“London Street Rescue was commissioned by the Greater London Authority (GLA) to provide a pan-London outreach response, mainly to outer London boroughs, where there may be less resources available for people sleeping rough. Many of the areas we worked in didn’t have things like emergency accommodation, hostels, day centres and other key services, so staff had to be creative and often work independently, across multiple boroughs. Each of the five boroughs we now work in has one dedicated lead worker to ensure we can be more structured and efficient in our approach.

“We provide initial support by assessing someone for any local connection and needs, before doing everything needed to successfully end their rough sleeping, including: referring to suitable accommodation, obtaining ID documents to help them move on, supporting with welfare benefits, accessing health services and signposting for immigration support. As we are a response service to rough sleeping, we close a case once they have successfully moved off the street, and we ensure they have secured ongoing support elsewhere.”

How LSR have shaped the vision of ending rough sleeping

“Since the Rapid Response Outreach Team was commissioned, as part of a funding drive by central government to end rough sleeping by 2025, LSR have solely focussed on working with those living on the street.  Many of the boroughs we used to work in were successful in receiving bids to fund their own outreach response, many of them now delivered by Thames Rreach oureach teams. ”

The future of outreach after LSR

“LSR has had a reputation as one of the leading outreach teams in London for many years and the service has seen many changes. I think the support available for rough sleeping in London has never been better and this is why we’re in a position where London no longer requires a service like LSR.  There is still a lot of work to be done and the environment is ever-changing, which could bring new challenges.  Most boroughs now have the resources to provide their own dedicated response. The four boroughs we support in South-East London decided to make a joint bid for an outreach team and were successful.  The GLA are keen for there to be no gap in service provision after LSR formally ends, so it has been agreed that Thames Reach will deliver the new south-east outreach team, due to start on 1 October.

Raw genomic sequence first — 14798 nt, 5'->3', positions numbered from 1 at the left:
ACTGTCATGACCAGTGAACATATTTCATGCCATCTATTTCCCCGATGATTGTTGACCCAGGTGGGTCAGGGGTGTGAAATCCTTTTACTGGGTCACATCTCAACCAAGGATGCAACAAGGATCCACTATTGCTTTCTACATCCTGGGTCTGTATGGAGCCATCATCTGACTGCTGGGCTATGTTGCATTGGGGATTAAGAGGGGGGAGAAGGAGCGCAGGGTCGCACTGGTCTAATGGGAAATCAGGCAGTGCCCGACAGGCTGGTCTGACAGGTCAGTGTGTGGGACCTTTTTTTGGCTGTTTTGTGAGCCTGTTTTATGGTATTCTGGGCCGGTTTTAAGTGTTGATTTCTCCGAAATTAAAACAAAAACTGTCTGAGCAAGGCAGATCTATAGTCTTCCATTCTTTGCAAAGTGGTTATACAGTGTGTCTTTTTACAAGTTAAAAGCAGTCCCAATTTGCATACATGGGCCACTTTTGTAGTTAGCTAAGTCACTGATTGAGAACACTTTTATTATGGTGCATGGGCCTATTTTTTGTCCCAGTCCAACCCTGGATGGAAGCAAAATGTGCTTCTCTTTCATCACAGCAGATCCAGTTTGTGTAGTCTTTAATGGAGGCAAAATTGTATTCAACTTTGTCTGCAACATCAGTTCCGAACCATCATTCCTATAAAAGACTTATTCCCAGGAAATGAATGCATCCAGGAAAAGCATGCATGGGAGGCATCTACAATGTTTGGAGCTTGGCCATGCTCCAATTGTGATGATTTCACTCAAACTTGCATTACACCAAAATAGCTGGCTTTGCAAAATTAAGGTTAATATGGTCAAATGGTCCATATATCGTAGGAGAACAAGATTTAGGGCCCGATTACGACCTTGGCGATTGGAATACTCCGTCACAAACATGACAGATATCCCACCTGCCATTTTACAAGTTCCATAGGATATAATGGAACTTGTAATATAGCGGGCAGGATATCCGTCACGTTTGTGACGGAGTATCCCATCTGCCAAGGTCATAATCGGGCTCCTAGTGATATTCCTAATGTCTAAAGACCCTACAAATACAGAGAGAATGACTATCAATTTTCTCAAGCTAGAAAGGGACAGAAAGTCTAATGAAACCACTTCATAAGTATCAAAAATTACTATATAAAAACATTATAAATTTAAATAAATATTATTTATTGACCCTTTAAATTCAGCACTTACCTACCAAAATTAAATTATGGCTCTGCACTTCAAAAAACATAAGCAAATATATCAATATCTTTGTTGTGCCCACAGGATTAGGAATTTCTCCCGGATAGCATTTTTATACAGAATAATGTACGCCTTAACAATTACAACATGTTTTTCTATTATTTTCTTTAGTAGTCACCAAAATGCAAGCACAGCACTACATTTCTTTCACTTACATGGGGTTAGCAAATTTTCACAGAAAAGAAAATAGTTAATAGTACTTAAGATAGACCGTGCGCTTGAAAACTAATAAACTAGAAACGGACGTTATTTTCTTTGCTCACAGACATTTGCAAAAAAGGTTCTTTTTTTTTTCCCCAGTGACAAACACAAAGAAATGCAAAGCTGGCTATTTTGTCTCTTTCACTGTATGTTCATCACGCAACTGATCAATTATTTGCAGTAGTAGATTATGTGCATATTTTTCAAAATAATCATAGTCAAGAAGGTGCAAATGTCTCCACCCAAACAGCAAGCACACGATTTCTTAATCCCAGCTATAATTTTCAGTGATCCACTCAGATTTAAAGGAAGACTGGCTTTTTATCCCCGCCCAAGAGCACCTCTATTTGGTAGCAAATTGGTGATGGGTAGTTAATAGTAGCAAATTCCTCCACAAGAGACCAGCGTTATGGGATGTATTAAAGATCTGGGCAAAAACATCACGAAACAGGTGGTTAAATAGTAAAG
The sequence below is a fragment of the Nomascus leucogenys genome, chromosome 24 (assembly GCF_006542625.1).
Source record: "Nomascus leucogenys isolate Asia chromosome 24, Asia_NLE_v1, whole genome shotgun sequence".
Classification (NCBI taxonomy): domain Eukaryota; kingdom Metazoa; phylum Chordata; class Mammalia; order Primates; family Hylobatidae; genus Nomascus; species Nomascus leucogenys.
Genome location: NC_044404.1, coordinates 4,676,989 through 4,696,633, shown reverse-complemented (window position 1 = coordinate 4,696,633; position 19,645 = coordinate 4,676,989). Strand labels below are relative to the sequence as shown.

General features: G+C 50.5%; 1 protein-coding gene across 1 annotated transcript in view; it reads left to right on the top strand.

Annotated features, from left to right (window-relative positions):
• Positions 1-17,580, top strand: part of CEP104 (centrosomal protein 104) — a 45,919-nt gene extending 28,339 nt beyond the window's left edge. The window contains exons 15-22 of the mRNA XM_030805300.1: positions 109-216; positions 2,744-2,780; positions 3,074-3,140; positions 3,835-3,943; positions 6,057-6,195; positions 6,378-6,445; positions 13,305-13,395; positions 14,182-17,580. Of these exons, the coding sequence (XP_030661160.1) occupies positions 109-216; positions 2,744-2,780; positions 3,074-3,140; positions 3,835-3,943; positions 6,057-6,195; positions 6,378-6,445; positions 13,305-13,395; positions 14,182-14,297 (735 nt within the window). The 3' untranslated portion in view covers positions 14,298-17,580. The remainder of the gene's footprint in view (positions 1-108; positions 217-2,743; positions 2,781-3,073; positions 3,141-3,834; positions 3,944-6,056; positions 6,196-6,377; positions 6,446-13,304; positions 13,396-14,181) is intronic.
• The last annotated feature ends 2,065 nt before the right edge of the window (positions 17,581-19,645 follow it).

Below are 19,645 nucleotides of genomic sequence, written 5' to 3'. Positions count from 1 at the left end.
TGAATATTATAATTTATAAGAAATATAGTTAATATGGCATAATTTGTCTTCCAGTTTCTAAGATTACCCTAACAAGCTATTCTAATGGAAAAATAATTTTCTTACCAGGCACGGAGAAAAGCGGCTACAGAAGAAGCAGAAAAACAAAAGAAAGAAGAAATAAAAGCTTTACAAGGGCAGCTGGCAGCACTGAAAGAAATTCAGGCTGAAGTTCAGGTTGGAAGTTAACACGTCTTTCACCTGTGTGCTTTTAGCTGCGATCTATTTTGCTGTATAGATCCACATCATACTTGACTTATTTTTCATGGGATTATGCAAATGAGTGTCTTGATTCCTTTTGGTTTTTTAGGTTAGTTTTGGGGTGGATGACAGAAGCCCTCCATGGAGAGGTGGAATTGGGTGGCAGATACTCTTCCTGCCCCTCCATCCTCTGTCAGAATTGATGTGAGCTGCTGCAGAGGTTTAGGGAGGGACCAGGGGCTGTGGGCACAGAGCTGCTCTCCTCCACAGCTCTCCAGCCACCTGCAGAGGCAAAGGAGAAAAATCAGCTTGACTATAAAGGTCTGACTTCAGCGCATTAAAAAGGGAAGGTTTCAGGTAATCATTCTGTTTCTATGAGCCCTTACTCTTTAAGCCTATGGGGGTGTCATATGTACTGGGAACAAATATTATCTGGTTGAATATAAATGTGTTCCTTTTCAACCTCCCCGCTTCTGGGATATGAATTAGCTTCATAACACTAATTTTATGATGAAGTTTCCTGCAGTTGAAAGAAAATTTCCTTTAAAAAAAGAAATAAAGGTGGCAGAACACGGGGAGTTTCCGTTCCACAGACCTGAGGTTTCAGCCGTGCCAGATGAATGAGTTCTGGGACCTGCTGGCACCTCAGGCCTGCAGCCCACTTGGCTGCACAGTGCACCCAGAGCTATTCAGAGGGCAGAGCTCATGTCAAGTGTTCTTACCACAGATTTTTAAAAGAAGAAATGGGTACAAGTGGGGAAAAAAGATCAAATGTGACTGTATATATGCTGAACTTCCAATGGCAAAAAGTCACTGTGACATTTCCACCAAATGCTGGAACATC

Bill Tidnam, Chief Executive at Thames Reach, also reflects on its legacy:

“The key legacy of of LSR is that it delivered outreach across London to boroughs that didn’t have their own outreach teams, and by doing so identified the demand that led to boroughs commissioning their own services and understanding the responsibility for rough sleeping, and providing solutions on a local level. Supported by central government funding, this has been a key part of the improvement in the response to people sleeping rough over the last three years.”

Bill Tidnam speaks about rough sleeping stats in government panel discussion

Thames Reach Chief Executive, Bill Tidnam, spoke at the government’s ‘Delivering Together to End Rough Sleeping’ event on 1 March 2022.

Bill Tidnam speaks about rough sleeping stats in government panel discussion

New figures released by the Department of Levelling Up, Housing and Communities (DLUHC) show the numbers of people sleeping rough have fallen for the fourth year in a row, with a 9% decrease from this time last year. The whole of England saw this decrease, but it is estimated that the biggest drop in numbers was found in London, with around 10% fewer people than autumn 2020.

While these numbers are initially encouraging, an online event on 1 March chaired by Eddie Hughes MP stressed that there is more work to be done.

As part of this event, Thames Reach Chief Executive Bill Tidnam featured on the government’s ‘Delivering Together to End Rough Sleeping’ panel, alongside Eddie Hughes MP, Minister for Housing and Rough Sleeping; Andy Burnham, Mayor of Greater Manchester; and Kath Wallace, Divisional Manager of Liverpool City Council. They discussed the recent statistics, with all panellists agreeing on the importance of prevention services and suitable housing solutions to not only ensure that numbers continue to decrease, but that we can intervene and support people before the traumatic experience of street homelessness occurs.

During the panel, Bill was asked about best practices for supporting people with complex needs, asserting the importance of patience, flexibility, and working with an individual to see what routes and services are best for them. The need to help people with no recourse to public funds was also a key part of the discussion, with everyone celebrating the success of ‘Everyone In’, viewing it as a framework to take forward in the mission to end rough sleeping.

Kath Wallace and Andy Burnham also spoke about community efforts, that rough sleeping is an issue that can be resolved through communities being strengthened as well as specialist input. At Thames Reach, we know the value of communities, not only in terms of helping an individual away from street homelessness, but in how hubs and groups can be excellent ways to work with people at risk of street homelessness, to engage with them outside of traditional services or buildings that may be a daunting prospect for some.